7. Nannestad, Peter & Paldam, Martin, 1994. "The VP-Function: A Survey of the Literature on Vote and Popularity Functions after 25 Years," Public Choice, Springer, vol. 79(3-4), pages 213-245, June.
    8. Rodrik Dani, 1995. "The Dynamics of Political Suppport for Reform in Economies in Transition," Journal of the Japanese and International Economies, Elsevier, vol. 9(4), pages 403-425, December.
    9. Fernandez, Raquel & Rodrik, Dani, 1991. "Resistance to Reform: Status Quo Bias in the Presence of Individual-Specific Uncertainty," American Economic Review, American Economic Association, vol. 81(5), pages 1146-1155, December.
    Full references (including those not matched with items on IDEAS)

    Most related items

    These are the items that most often cite the same works as this one and are cited by the same works as this one.
    1. Campos, Nauro F. & Horváth, Roman, 2006. "Reform Redux: Measurement, Determinants and Reversals," IZA Discussion Papers 2093, Institute of Labor Economics (IZA).
    2. Fidrmuc, Jan, 2003. "Economic reform, democracy and growth during post-communist transition," European Journal of Political Economy, Elsevier, vol. 19(3), pages 583-604, September.
    3. Valev, Neven, 2004. "No pain, no gain: market reform, unemployment, and politics in Bulgaria," Journal of Comparative Economics, Elsevier, vol. 32(3), pages 409-425, September.
    4. Doyle, Orla & Fidrmuc, Jan, 2003. "Anatomy of Voting Behaviour and Attitudes During Post-Communist Transition Czech Republic 1990-98," CEPR Discussion Papers 3801, C.E.P.R. Discussion Papers.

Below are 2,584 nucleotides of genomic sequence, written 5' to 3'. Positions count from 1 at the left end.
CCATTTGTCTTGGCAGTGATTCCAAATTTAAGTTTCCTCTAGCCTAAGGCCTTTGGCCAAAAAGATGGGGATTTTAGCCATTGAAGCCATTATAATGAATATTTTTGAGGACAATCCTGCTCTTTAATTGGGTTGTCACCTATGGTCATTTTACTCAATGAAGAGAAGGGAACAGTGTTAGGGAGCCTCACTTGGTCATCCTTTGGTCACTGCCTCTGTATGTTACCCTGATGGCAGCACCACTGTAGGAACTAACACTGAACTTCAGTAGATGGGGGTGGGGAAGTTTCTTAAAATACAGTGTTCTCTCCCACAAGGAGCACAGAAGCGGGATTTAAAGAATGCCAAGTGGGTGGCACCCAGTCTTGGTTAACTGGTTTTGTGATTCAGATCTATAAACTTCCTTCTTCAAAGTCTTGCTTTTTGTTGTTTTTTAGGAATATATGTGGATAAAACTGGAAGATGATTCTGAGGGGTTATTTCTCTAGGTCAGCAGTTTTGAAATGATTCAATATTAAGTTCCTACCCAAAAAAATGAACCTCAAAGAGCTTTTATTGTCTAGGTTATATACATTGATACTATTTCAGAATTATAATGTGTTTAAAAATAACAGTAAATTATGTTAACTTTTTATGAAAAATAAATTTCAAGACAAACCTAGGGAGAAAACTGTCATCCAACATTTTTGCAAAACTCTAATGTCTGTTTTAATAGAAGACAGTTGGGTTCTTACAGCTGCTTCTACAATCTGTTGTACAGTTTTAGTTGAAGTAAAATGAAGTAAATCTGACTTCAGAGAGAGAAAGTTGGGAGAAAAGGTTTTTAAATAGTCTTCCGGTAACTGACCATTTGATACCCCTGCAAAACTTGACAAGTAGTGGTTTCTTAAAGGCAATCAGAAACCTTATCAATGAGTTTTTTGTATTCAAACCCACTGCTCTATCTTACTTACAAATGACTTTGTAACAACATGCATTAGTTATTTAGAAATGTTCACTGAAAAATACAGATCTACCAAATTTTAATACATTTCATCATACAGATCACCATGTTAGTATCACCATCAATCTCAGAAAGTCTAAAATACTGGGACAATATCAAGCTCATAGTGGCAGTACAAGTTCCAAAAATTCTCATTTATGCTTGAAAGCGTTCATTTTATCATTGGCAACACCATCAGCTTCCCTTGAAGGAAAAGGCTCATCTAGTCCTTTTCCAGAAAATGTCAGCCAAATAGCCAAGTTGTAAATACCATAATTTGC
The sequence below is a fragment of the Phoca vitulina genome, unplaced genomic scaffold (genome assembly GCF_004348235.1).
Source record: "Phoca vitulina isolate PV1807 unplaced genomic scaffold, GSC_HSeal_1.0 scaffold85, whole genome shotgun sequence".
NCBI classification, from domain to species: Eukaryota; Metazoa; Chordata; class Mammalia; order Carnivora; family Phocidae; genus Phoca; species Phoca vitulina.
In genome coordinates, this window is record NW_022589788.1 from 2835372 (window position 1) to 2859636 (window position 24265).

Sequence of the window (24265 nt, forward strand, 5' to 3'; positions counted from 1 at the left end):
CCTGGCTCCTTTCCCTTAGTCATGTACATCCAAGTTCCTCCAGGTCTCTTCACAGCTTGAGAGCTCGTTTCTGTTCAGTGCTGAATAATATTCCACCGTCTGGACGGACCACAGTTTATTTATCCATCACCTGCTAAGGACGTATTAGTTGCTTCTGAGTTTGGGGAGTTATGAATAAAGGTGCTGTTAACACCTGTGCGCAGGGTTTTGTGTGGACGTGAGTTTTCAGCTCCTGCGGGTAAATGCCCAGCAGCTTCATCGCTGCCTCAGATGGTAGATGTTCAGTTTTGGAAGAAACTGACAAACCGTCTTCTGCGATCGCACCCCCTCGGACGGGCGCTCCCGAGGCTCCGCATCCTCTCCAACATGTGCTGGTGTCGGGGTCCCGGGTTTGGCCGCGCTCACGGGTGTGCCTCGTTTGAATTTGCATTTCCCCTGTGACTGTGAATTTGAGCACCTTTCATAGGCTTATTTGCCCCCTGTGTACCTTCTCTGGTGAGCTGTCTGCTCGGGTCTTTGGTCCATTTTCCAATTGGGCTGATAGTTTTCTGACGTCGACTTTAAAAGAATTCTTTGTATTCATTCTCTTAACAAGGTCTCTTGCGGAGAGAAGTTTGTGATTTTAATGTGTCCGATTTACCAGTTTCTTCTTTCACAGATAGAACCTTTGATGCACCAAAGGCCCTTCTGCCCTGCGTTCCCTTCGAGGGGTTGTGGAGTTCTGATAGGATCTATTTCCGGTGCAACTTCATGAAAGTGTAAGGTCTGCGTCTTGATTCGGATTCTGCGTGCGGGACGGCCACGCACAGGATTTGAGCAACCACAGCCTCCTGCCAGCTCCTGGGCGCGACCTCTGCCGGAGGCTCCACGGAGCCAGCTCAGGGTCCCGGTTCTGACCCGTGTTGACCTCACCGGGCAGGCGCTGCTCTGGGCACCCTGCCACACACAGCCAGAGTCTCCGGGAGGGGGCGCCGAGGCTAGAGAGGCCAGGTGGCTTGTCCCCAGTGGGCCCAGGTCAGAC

5. Matteo Migheli, 2016. "Behind the Wall: What Remains of the “Communist Legacy” in Contemporary Europe," Social Indicators Research: An International and Interdisciplinary Journal for Quality-of-Life Measurement, Springer, vol. 127(2), pages 671-690, June.
    6. Dopke, Jorg & Pierdzioch, Christian, 2006. "Politics and the stock market: Evidence from Germany," European Journal of Political Economy, Elsevier, vol. 22(4), pages 925-943, December.
    7. Jula, Dorin, 2008. "Economic Impact of Political Cycles – The Relevance of European experinces for Romania," Working Papers of Institute for Economic Forecasting 081101, Institute for Economic Forecasting.
    8. Souren Soumbatiants & Henry Chappell & Eric Johnson, 2006. "Using state polls to forecast U.S. Presidential election outcomes," Public Choice, Springer, vol. 127(1), pages 207-223, April.
    9. Hibbs, Douglas A, Jr, 2000. "Bread and Peace Voting in U.S. Presidential Elections," Public Choice, Springer, vol. 104(1-2), pages 149-180, July.
    10. Mandel Philipp & Süssmuth Bernd, 2015. "Public Education, Accountability, and Yardstick Competition in a Federal System," The B.E. Journal of Economic Analysis & Policy, De Gruyter, vol. 15(4), pages 1679-1703, October.
    11. Micael Castanheira & Gaëtan Nicodème & Paola Profeta, 2012. "On the political economics of tax reforms: survey and empirical assessment," International Tax and Public Finance, Springer;International Institute of Public Finance, vol. 19(4), pages 598-624, August.
    12. Wilko Letterie & Otto Swank, 1997. "Electoral and partisan cycles between US economic performance and presidential popularity: a comment on Stephen E. Haynes," Applied Economics, Taylor & Francis Journals, vol. 29(12), pages 1585-1592.
    13. Amir Horkin & Ytzhak Katz & Baruch Mevorach, 2014. "Perceived crisis management and its effect on re-election: the case of local government in Israel under the Second Lebanon War," Quality & Quantity: International Journal of Methodology, Springer, vol. 48(6), pages 2993-3011, November.
    14. Dreher, Axel & Lamla, Michael J. & Lein, Sarah M. & Somogyi, Frank, 2009. "The impact of political leaders' profession and education on reforms," Journal of Comparative Economics, Elsevier, vol. 37(1), pages 169-193, March.